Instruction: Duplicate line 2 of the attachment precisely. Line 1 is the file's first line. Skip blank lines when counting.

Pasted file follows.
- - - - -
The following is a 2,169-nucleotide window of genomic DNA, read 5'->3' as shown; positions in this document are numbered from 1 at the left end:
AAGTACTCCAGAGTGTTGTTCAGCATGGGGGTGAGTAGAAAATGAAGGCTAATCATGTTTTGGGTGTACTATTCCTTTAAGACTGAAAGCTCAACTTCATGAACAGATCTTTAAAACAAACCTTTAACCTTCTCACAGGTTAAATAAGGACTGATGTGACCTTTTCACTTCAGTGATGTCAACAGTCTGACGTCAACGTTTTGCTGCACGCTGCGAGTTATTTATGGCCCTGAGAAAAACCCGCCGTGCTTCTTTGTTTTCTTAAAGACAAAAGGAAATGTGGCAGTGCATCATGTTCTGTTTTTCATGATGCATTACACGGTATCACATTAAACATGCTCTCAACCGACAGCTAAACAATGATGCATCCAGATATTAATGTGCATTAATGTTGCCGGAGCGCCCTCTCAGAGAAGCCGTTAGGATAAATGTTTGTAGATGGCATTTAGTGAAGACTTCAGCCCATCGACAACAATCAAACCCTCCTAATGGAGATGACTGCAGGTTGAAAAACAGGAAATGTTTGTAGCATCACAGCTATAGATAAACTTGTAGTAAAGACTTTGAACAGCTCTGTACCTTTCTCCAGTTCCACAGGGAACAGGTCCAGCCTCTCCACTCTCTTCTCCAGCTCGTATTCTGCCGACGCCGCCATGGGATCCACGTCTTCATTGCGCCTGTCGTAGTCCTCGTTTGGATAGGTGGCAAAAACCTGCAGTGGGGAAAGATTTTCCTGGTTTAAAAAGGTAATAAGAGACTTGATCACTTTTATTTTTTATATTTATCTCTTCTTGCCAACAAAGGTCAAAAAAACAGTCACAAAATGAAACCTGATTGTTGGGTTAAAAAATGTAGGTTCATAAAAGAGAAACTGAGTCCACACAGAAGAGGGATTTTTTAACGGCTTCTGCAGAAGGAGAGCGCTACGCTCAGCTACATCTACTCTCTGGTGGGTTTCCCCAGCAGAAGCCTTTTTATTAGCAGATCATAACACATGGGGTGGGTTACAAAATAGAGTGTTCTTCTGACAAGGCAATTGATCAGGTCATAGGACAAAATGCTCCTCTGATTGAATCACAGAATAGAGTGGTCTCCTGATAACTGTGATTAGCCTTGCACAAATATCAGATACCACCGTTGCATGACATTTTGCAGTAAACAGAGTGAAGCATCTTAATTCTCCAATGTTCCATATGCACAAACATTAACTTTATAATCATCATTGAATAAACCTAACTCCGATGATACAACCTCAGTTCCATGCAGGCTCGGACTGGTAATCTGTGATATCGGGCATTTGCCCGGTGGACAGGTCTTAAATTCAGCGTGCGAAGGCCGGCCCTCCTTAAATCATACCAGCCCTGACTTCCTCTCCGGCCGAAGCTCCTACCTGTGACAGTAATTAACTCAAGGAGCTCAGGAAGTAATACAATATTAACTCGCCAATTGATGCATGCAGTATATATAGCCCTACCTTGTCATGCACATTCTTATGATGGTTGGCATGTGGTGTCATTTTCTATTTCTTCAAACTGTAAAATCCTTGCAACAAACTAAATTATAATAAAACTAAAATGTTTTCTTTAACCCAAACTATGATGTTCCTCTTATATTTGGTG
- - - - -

AAGTACTCCAGAGTGTTGTTCAGCATGGGGGTGAGTAGAAAATGAAGGCTAATCATGTTTTGGGTGTACTATTCCTTTAAGACTGAAAGCTCAACTTCATGAACAGATCTTTAAAACAAACCTTTAACCTTCTCACAGGTTAAATAAGGACTGATGTGACCTTTTCACTTCAGTGATGTCAACAGTCTGACGTCAACGTTTTGCTGCACGCTGCGAGTTATTTATGGCCCTGAGAAAAACCCGCCGTGCTTCTTTGTTTTCTTAAAGACAAAAGGAAATGTGGCAGTGCATCATGTTCTGTTTTTCATGATGCATTACACGGTATCACATTAAACATGCTCTCAACCGACAGCTAAACAATGATGCATCCAGATATTAATGTGCATTAATGTTGCCGGAGCGCCCTCTCAGAGAAGCCGTTAGGATAAATGTTTGTAGATGGCATTTAGTGAAGACTTCAGCCCATCGACAACAATCAAACCCTCCTAATGGAGATGACTGCAGGTTGAAAAACAGGAAATGTTTGTAGCATCACAGCTATAGATAAACTTGTAGTAAAGACTTTGAACAGCTCTGTACCTTTCTCCAGTTCCACAGGGAACAGGTCCAGCCTCTCCACTCTCTTCTCCAGCTCGTATTCTGCCGACGCCGCCATGGGATCCACGTCTTCATTGCGCCTGTCGTAGTCCTCGTTTGGATAGGTGGCAAAAACCTGCAGTGGGGAAAGATTTTCCTGGTTTAAAAAGGTAATAAGAGACTTGATCACTTTTATTTTTTATATTTATCTCTTCTTGCCAACAAAGGTCAAAAAAACAGTCACAAAATGAAACCTGATTGTTGGGTTAAAAAATGTAGGTTCATAAAAGAGAAACTGAGTCCACACAGAAGAGGGATTTTTTAACGGCTTCTGCAGAAGGAGAGCGCTACGCTCAGCTACATCTACTCTCTGGTGGGTTTCCCCAGCAGAAGCCTTTTTATTAGCAGATCATAACACATGGGGTGGGTTACAAAATAGAGTGTTCTTCTGACAAGGCAATTGATCAGGTCATAGGACAAAATGCTCCTCTGATTGAATCACAGAATAGAGTGGTCTCCTGATAACTGTGATTAGCCTTGCACAAATATCAGATACCACCGTTGCATGACATTTTGCAGTAAACAGAGTGAAGCATCTTAATTCTCCAATGTTCCATATGCACAAACATTAACTTTATAATCATCATTGAATAAACCTAACTCCGATGATACAACCTCAGTTCCATGCAGGCTCGGACTGGTAATCTGTGATATCGGGCATTTGCCCGGTGGACAGGTCTTAAATTCAGCGTGCGAAGGCCGGCCCTCCTTAAATCATACCAGCCCTGACTTCCTCTCCGGCCGAAGCTCCTACCTGTGACAGTAATTAACTCAAGGAGCTCAGGAAGTAATACAATATTAACTCGCCAATTGATGCATGCAGTATATATAGCCCTACCTTGTCATGCACATTCTTATGATGGTTGGCATGTGGTGTCATTTTCTATTTCTTCAAACTGTAAAATCCTTGCAACAAACTAAATTATAATAAAACTAAAATGTTTTCTTTAACCCAAACTATGATGTTCCTCTTATATTTGGTG